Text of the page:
Fifthly, ant this is the really stupid one. All of them think that all of us are similar to them. Confidently at that. Amazing. This is what my kampung folks call “sombong bodo”! We are not the same with you, idiots! Get real. And get a proper shag, will you please? If you know how, that is.

Two days ago, they slaughtered cows and goats at the Parliament House’s compound to celebrate the PM’s wedding. HUahahAHahahAhahHAAhahAHAHhaHAH… Sorry, I am wiping my tears now. The Speaker of the house, when asked, said that “it is normal to do so”. ‘Scuse me? Normal? It is normal to slaughter cows and goat in the compound of the Parliament House? Yes, it is apparently. Erm, what if next week some MCA or DAP members want to kill some pigs to celebrate their leader’s wedding? Boleh ka? Or some MIC members want to do a kavadi procession for whatever reason? Normal eh? Erm, while we are at it, why don’t we pop some Don Perignon and some bottles of Pinnot Noir and a barrel or two of Kilkenny’s? Boleh yer? Normal what? After all, that’s how we celebrate a wedding.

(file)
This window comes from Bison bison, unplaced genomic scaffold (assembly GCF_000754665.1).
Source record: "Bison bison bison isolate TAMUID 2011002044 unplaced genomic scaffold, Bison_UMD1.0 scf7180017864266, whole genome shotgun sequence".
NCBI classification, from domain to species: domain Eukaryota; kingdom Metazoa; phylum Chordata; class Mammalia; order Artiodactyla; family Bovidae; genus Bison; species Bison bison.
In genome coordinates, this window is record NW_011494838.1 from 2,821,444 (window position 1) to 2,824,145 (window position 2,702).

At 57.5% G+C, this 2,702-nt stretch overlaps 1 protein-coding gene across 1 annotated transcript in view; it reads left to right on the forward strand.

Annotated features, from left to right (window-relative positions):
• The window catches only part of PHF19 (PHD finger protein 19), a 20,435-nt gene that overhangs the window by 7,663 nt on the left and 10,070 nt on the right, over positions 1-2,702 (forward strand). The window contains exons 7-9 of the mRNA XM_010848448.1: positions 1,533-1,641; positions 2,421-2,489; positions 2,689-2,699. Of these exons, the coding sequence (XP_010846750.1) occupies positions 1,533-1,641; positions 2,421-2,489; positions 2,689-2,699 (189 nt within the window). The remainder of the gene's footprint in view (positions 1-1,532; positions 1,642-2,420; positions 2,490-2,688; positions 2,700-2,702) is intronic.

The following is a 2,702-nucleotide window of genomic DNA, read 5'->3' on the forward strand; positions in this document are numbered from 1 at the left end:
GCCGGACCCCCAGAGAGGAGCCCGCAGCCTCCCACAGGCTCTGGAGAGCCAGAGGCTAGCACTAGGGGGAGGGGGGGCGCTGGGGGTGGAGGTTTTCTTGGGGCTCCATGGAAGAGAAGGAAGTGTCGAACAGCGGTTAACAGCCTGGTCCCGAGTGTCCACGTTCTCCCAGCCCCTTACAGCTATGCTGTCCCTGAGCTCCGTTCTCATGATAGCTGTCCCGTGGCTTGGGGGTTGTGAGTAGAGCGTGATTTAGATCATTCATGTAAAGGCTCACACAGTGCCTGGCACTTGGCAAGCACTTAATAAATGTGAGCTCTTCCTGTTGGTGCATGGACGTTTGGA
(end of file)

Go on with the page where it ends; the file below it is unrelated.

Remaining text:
Oh Captain, my Captain. In Malaysia however, it’s “oh Idiot, my Idiot”!

PS This is part of a thesis submitted by the writer to his local university for his Doctorate in "Animal Husbandry". Surprisingly, to the writer, he failed.

Thursday, July 12, 2007

Maxim 2

Life is Death's Fantasy.

Business speak

If I could buy one (politician), why must I be one?

Said by a businessman.

Wednesday, July 11, 2007

Kon Low Mee (or Dry Wan Tan Mee)